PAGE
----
Retired Harrisonburg Fire Department Chief Larry Shifflett swung open the bay door Monday afternoon.

Inside, there weren’t fire engines or other emergency response vehicles, but bicycles destined to bring joy to kids in Harrisonburg and Rockingham County for the Christmas season.

The shed in Shifflett’s backyard had nearly three dozen bikes tucked to the side, most still unassembled in their boxes and some still with the plastic Walmart wrapping covering the cardboard packaging.

“Hopefully, that’s just a start,” he said.

Shifflett first became involved in the annual bicycle collection for kids a decade ago or more, he said.

The drive is part of a multipronged effort by the Harrisonburg Salvation Army to give food, clothes, toys and other gifts to families struggling to make ends meet, he said.

While still at HFD, Shifflett would take two weeks of vacation time over the drive to help gather up and build bikes.

Between Dec. 6 and Dec. 15, donated bikes will be brought to the Rockingham County Fairgrounds, assembled if needed and inspected before they are given to children on Dec. 16, Shifflett said.

“It’s a labor-intensive operation, but it’s an operation that makes you feel good ‘cause you know what the end result is — that kids are getting the thing they want and need for Christmas,” he said.

He said HFD has become more involved with the drive over the last several years.

Last year, over 200 bikes were donated and the year before, over 300, according to Shifflett.

Even then, not every kid who wanted a bike got one.

“There were probably 60 to 70 kids last year who requested bicycles and didn’t get them,” Shifflett said.

Any kind of new bike can be donated because requests for bikes are from kids of all ages, according to Shifflett.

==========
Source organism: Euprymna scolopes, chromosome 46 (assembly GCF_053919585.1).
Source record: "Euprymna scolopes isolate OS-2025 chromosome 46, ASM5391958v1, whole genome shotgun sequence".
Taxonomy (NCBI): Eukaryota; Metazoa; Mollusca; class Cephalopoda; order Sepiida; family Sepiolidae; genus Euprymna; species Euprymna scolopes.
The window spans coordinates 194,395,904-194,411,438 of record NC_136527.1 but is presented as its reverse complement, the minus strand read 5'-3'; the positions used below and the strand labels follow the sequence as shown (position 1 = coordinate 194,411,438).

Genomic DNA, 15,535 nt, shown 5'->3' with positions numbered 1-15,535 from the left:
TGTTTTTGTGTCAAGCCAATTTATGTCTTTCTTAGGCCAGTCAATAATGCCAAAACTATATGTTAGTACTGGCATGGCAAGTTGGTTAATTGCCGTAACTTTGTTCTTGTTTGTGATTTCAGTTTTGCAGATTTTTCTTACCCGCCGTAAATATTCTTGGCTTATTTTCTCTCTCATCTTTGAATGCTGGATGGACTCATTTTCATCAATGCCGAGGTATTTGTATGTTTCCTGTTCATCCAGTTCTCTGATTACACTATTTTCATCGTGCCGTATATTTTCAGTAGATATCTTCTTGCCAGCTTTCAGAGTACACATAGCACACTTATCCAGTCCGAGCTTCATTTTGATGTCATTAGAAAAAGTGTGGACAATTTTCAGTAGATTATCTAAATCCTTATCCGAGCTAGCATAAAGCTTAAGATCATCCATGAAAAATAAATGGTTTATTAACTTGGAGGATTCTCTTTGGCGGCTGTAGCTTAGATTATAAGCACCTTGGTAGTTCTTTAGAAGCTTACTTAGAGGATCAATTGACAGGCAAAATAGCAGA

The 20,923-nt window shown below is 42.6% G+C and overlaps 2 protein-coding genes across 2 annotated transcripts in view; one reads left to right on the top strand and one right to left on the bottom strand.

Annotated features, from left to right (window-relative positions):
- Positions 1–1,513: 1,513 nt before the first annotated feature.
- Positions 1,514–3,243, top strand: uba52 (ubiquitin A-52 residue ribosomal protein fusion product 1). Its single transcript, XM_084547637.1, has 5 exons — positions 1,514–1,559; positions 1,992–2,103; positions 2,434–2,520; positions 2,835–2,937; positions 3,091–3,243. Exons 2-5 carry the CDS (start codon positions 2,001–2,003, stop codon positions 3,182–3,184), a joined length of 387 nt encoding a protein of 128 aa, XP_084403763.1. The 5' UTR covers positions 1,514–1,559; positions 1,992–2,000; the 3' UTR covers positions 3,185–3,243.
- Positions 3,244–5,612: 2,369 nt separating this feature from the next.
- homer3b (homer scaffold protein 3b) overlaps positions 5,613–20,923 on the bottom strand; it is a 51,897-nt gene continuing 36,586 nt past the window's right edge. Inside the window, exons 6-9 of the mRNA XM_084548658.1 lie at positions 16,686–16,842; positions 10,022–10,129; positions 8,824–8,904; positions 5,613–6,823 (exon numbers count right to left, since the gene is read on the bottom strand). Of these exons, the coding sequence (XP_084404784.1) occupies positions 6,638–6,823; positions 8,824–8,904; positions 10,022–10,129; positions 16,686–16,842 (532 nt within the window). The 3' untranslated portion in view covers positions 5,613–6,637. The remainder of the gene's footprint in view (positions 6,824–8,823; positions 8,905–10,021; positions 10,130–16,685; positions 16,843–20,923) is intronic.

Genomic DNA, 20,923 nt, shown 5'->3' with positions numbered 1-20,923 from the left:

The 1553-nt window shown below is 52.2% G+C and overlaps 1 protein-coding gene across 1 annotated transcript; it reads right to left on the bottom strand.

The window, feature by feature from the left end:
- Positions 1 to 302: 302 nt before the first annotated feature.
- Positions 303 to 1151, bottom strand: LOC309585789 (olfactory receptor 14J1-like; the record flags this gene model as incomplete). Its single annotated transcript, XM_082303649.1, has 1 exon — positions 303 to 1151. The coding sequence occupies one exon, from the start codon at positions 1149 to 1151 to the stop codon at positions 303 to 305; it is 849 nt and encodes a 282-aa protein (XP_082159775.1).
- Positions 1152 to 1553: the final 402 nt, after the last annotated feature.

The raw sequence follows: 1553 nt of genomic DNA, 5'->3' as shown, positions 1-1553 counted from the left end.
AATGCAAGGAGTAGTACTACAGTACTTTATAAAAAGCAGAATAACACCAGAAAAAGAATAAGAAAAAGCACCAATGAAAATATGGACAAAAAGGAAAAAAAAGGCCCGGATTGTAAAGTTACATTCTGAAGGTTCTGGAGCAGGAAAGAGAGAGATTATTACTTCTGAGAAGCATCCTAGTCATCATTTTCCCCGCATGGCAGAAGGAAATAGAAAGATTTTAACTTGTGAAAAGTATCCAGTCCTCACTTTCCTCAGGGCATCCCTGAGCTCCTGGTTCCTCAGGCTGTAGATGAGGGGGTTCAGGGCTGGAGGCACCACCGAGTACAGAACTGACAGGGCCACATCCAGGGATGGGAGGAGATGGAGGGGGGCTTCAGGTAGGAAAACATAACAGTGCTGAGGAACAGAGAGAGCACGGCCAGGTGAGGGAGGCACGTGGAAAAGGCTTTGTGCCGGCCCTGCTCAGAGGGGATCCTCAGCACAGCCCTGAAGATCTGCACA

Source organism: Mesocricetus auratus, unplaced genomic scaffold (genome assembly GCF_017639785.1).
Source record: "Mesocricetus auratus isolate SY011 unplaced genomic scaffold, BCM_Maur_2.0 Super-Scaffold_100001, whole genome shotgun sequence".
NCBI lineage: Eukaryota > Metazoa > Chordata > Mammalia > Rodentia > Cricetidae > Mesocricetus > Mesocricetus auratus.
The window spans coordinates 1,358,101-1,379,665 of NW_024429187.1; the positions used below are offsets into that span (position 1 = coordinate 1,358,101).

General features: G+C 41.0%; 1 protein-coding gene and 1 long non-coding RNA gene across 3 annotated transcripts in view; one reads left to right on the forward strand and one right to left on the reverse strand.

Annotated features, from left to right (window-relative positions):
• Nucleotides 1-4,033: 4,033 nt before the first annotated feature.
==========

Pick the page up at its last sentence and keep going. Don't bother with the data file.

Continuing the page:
He said many kids ask for them, but families struggling to make ends meet may not be able to pay the $100 or more for a children’s bike.

“They cost a pretty penny nowadays with the way things are going,” Shifflett said.

Matt Tobia, HFD chief, said the drive is one of many the department is part of every year.

On Monday, HFD wrapped up this year’s winter coat drive, and the jackets will be given out at city schools next week, he said.

“We are extremely appreciative and humbled by the response we’ve gotten on that effort,” Tobia said.

For the bike drive, residents can drop off assembled or unassembled bikes at fire stations across the city, and HFD will make sure they reach the fairgrounds to be ready to be given to children on Dec. 16, according to Tobia.

“This is such an easy way to bring joy into a child’s life, so if they’re in a position to help we really would ask them to please consider giving,” Tobia said.

Shifflett said people often underestimate how much work is involved in charitable efforts done by the Salvation Army and other groups during the holiday season to pull off events like the Toy Convoy.

“It’s just a tremendous amount of effort and a tremendous amount of work,” Shifflett said.

He said the bike program is a good one that helps the Salvation Army in its mission to help the community.

“It’s all a combined effort,” Shifflett said. “People working together to make kids happy at Christmas, and that’s the important thing.”

Contact Ian Munro at 574-6278 or imunro@dnronline.com. Follow Ian on Twitter @iamIanMunro

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